As any changes are going to affect doctors' interests, let us first analyse the current situation in regard to doctors' incomes. It is a widely held belief among the public and some government departments that doctors' earn a large amount of extra and unjustified income through what we could call unofficial 'grey channels', and this is seen as outrageous, unethical behaviour. Therefore, before the conference I examined the accounts of the Guangzhou tertiary hospitals. These showed that in 2012 the average official annual salary of a doctor was 41,077 yuan, but the actual annual income for a doctor with all allowances, bonuses and subsidies was 176,320 yuan. For 2013, the average official salary for a doctor was 46023 yuan, but their actual annnual income was more than 190,000 yuan.
Of course this level of income is high compared to the average worker or government official, but it is low compared to the incomes of doctors in other countries. It may therefore be said that this level of income for doctors is reasonable, especially when this extra income comes from government policies as they are applied in hospitals. Here is a typical example of how state-owned enterprises operate to improve performance: hospitals want to increase their income so they increase the number of beds to accept more patients and they increase the number of procedures and tests. On my ward rounds I see many patients who are having unnecessary tests and procedures. One of the main reasons for this is that doctor's income is linked to irrational medical practices - this is a major contradiction within our health system.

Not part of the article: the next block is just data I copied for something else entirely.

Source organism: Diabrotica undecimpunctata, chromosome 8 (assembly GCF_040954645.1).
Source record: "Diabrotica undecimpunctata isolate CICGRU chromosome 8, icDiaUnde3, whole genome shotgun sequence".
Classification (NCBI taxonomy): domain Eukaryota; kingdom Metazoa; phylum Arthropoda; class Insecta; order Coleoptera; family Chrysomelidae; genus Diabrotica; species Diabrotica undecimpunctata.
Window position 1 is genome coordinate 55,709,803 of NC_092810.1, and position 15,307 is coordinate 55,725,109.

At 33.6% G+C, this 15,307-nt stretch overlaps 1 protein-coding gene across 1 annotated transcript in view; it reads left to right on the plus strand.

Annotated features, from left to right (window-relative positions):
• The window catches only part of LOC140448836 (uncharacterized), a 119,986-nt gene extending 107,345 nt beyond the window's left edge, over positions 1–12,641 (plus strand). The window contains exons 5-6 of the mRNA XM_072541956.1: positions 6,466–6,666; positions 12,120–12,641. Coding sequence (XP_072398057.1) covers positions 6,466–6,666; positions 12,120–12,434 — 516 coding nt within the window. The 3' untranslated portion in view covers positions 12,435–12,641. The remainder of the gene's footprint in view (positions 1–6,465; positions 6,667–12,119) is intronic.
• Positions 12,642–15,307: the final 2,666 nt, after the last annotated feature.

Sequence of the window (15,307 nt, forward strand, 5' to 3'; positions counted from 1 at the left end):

Reward doctors for their skills, not for how much they prescribe
My second major point is that a doctor's economic labour value is not reflected in medical fees in China, which are far too low. A doctor's economic value should be related to their ability to diagnose and treat and their ability to give individual attention to a patient based on their skill and knowledge. Unfortunately, in China this is not the case. In the rest of the world a doctor's income depends on their clinical skills, whereas in China a doctor's income is linked to how many drugs they prescribe and how many tests and treatments they order. It is not surprising then, that in China doctors' credibility is called into question. But rather than blame this on a doctor's ethical flaws, we should recognise that this is due to hospital policies that prioritise income and profit and skew the doctor's working patterns.
Too many patients, not enough time
My third point is related to the tense situation in doctor-patient relations. I believe this is 80% due to the difficulty that patients have in accessing a doctor. Owing to the way hospitals operate, doctors are given quotas of numbers of patients to be seen each day. If they do not meet the targets for numbers of patients treated, they miss out on their financial bonus. In other words, the more patients they see, the better. Thinks about this: in half a day a single doctor must see fifty or sixty patients. What does this say about patient access to a doctor and the doctor's 'space' to practice good medicine? The reality for patients is "wait for three hours to see a doctor for three minutes". That just isn't enough time for a proper consultation, and as the consultation time shrinks, the strained relations between doctors and patients increase.